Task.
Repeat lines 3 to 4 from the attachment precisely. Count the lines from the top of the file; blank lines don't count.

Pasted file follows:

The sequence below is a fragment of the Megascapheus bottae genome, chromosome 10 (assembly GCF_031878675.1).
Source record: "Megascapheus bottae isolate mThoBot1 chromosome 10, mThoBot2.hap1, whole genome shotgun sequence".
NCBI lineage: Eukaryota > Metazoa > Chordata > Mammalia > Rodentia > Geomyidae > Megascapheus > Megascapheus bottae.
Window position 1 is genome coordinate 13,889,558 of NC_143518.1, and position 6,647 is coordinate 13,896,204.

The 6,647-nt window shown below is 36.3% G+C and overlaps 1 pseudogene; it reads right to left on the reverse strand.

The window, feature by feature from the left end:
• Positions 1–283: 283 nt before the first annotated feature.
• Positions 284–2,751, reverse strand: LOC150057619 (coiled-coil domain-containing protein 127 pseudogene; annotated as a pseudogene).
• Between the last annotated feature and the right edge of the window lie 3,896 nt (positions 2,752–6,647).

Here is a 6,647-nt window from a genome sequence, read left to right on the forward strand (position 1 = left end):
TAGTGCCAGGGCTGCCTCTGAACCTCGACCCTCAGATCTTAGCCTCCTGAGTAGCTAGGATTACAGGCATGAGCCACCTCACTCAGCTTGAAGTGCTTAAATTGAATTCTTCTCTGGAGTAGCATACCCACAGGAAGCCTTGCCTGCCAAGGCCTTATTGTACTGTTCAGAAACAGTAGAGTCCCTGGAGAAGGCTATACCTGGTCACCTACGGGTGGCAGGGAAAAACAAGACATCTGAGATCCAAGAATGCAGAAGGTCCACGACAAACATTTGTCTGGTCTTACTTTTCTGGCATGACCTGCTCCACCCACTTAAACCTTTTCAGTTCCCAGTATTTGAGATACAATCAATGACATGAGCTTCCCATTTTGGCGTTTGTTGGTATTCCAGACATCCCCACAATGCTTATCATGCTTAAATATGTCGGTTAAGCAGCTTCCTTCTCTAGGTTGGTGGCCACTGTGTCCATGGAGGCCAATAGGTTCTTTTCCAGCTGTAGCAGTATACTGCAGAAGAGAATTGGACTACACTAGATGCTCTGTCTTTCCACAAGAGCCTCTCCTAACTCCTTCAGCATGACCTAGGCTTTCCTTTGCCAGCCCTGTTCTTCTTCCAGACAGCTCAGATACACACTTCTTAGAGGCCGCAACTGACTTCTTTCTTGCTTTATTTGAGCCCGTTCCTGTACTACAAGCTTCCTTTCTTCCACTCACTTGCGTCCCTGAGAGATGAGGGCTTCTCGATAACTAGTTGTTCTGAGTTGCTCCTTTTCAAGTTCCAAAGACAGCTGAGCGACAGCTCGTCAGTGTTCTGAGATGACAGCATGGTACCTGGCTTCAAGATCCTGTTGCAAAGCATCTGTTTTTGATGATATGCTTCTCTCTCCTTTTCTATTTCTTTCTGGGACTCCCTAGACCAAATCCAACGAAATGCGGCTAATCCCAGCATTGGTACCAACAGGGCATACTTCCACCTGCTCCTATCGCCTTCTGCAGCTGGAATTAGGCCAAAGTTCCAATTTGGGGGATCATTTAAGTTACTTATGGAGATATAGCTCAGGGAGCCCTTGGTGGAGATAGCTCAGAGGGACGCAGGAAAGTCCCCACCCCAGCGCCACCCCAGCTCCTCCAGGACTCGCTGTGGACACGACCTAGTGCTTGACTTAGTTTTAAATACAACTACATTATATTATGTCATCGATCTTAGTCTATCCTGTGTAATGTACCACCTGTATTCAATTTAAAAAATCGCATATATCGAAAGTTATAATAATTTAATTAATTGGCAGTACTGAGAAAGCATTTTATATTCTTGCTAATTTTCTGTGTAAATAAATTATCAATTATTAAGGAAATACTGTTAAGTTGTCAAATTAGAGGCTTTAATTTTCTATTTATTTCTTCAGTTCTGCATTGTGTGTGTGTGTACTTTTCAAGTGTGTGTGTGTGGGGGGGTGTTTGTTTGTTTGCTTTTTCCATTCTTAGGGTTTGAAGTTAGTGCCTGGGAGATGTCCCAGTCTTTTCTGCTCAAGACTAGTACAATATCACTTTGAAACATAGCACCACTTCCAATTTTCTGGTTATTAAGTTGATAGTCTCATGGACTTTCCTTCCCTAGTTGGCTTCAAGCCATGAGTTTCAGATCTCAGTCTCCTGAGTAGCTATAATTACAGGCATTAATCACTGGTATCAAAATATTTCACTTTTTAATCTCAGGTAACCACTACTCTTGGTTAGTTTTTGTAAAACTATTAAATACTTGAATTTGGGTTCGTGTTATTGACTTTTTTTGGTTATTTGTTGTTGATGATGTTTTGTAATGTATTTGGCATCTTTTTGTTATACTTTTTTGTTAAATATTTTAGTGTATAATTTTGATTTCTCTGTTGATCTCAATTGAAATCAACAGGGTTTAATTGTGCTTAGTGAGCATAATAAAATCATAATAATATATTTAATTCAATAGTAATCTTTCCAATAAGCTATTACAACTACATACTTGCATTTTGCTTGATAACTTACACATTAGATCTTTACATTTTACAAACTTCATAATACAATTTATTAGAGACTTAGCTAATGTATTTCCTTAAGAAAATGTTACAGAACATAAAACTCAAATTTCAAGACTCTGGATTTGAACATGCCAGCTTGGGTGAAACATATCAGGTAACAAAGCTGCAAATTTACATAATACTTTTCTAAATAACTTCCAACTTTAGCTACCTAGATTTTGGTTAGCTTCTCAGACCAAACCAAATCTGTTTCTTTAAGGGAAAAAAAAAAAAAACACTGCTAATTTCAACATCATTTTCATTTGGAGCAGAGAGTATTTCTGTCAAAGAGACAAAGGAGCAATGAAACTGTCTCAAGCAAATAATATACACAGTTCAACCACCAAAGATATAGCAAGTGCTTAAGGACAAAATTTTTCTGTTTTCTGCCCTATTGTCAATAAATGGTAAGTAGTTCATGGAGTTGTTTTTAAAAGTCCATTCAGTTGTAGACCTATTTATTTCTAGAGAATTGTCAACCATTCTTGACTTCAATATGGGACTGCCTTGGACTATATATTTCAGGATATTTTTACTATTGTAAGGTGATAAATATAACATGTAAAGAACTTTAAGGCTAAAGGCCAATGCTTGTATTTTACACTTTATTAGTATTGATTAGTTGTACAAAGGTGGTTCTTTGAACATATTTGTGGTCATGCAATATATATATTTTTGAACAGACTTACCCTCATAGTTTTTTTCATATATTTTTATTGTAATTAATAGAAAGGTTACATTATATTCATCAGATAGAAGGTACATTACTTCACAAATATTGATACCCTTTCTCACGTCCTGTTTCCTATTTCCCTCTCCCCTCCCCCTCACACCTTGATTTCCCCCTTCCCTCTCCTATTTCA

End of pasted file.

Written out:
NCBI lineage: Eukaryota > Metazoa > Chordata > Mammalia > Rodentia > Geomyidae > Megascapheus > Megascapheus bottae.
Window position 1 is genome coordinate 13,889,558 of NC_143518.1, and position 6,647 is coordinate 13,896,204.